Report and pictures by Edwina Towson.
The school in Oxford attended by Guy Gibson is currently joint hosting an exhibition called “The Dambusters and beyond” at the North Wall Gallery. The school, St Edward’s, is set in the leafy suburb of North Oxford and has a solid but progressive look to it in the Victorian manner:
The exhibition collects together a thoughtful selection of photographic, documentary and other material relating to key figures in the school’s history who were also significant contributors to the first 100 years of the RAF (Douglas Bader, Guy Gibson, Geoffrey de Havilland, Adrian Warburton, to pick on perhaps the most famous names). The coverage of those 100 years is supported by material from the Imperial War Museum and other national collections and prints are available of many items.
The exhibition covers all the walls of the North Wall foyer and café area:
The Dambusters section is along one of the larger sections of wall. It includes logbook material (private papers from Flt Lt W C Townsend) describing the raid as “successful”, replicas of Gibson’s medals and, to the left of them, a portrait of him by Cuthbert Orde (a pilot in WWI).
These are in the setting of numerous photographs and documents giving something of the atmosphere of the secrecy and unique nature of the operation, of the extreme risks for the bomber crews (there is a telling photo – just above the medal case – of a captured RAF crewman with his German interrogators after his Halifax was shot down over Bremen) and of the morale-lifting effect of the success of the special bomb.
One of the most personal items is a letter written by Gibson to his headmaster and which has the memorable postscript “Was Awarded V.C. yesterday”.
Another pointed reminder of the operational cost is the May 1943 photo of the surviving captains of the raid – there are not many of them:
The rest of the exhibition contains a wealth of interest covering the origins and development of the RAF and of military flying. The spread is wide, through WWI, the Battle of Britain, the Pathfinders, SOE, the jet age and onward. Allow at least an hour and a half if you want to look at each item. I have given only a tiny taste of what is on offer.
As you leave, you see some posters:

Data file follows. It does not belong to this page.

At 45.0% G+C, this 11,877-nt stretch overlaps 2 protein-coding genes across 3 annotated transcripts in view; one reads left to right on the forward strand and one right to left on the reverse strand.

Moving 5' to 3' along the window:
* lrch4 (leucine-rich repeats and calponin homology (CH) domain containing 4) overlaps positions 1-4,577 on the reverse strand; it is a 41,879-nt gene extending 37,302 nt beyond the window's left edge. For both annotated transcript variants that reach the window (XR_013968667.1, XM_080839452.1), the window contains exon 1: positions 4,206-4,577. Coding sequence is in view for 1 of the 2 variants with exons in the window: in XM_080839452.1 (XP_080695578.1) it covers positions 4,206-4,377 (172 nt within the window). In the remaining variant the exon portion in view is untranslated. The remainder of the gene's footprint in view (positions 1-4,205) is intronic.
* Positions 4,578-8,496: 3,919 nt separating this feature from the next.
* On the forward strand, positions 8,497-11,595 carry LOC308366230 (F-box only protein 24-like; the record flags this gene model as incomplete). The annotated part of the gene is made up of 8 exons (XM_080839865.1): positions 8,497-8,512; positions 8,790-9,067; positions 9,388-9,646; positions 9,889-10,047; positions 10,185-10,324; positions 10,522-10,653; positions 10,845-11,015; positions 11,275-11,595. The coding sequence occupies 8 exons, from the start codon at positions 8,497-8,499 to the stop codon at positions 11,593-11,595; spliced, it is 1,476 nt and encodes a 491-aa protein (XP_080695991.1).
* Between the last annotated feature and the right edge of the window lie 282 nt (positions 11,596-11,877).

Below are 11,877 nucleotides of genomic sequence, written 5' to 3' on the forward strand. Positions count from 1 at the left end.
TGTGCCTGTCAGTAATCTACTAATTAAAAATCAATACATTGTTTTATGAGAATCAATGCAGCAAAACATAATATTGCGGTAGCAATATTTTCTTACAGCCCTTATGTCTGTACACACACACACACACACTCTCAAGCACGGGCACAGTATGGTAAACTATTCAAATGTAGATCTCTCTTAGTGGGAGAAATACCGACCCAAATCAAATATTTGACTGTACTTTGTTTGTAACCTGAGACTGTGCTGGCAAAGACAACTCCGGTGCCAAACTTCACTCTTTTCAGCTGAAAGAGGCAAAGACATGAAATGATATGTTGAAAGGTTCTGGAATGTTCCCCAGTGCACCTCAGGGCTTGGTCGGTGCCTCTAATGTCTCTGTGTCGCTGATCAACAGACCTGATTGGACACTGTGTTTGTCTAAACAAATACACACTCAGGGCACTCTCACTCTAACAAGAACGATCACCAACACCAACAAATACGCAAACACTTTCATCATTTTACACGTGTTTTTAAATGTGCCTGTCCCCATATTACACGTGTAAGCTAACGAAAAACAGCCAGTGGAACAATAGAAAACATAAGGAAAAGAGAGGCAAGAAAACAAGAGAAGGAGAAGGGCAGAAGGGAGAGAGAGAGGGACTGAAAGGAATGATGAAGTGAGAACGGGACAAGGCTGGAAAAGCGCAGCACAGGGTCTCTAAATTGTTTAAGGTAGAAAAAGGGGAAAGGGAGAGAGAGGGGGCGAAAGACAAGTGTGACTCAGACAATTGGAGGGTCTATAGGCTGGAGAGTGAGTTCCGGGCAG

Beside the posters is a tower of mugs, in case the brochure is not sufficient as a souvenir.
The exhibition runs until 17th July (entry is free of charge) and there is more information here:
Excellent very interesting
Reblogged this on tesseractorion.
I would be interested to know which hymnal was used (ie #142) as it contains the introduction to the main tune which I haven’t seen anywhere else.
Stephen — I think you are referring to the other post under the category St Edward’s School, which refers to the setting of a psalm to the music of the Dambusters March. I’m afraid I don’t know which hymnal the school now uses. In my time, if I recall correctly, it was a green book called the English Hymnal. I suggest you contact the school directly. CF
Thank you – the typeface looks quite modern and is not English Hymnal which I know well. Curiously Kevin Mayhew, who has the monopoly on these things, has no idea either! I plan to play the RAF March Past at the recessional but the setting of the Dambuster’s March/ God is our strength etc. would make a suitable processional. Lots of time to find it! Thanks.
In search of the elusive hymn book, I visited the school last weekend but, as it is the school holidays, found the chapel locked.
However, the director of music has since kindly provided this explanation of Hymn 142 as shown in the photo with Charles’s 2014 entry:
“The hymn 142 comes from St Edward’s own hymn book, compiled from various sources in 2013 and published by Gresham Books. The Dam Busters hymn is taken from another source, as a Barnard arrangement of the Coates original music (credited in the hymn book as published within The Jubliate Group, http://www.jubilate.co.uk) but with the additional introduction, which was composed by John Madden – a composer that is a friend of the school (and used to be local, working as both Precentor at Radley College and Director of Music at the Dragon); I believe it may have been composed during his time at Radley.”
There is a useful search tool here:
This result lists 6 hymnals using John Barnard’s arrangement (there are 10 using Coates tune).
However, none of the hymn numbers correspond with that on the photo (142) and the photo shows that there is a second arranger for that version, being John Madden, a contemporary composer well-known for his connexion with schools (e.g. the National Schools Symphony Orchestra). Also, the way that the meter is written is slightly unusual (more commonly written 7 7 7 5 7 7 11 these days).
A search using “142” + “God is our strength and refuge” yields nothing useful so I too am now intrigued to know the solution!
Keep RAF Scampton open. Must keep open
Hi Charles….Sandra and I visited Oxford on the last day of the exhibition. A very moving and interesting presentation…..so many worthies from the school. I purchased one of the exhibits and picked it up today…..a framed print of one of the Lancaster’s prepared for the raid…I thought it might have been AJ-A…….so I traced it through the IWM archive and it’s the ‘spare’ used by Joe McCarthy on the raid…..still extremely pleased to have it though. Love and best wishes from us.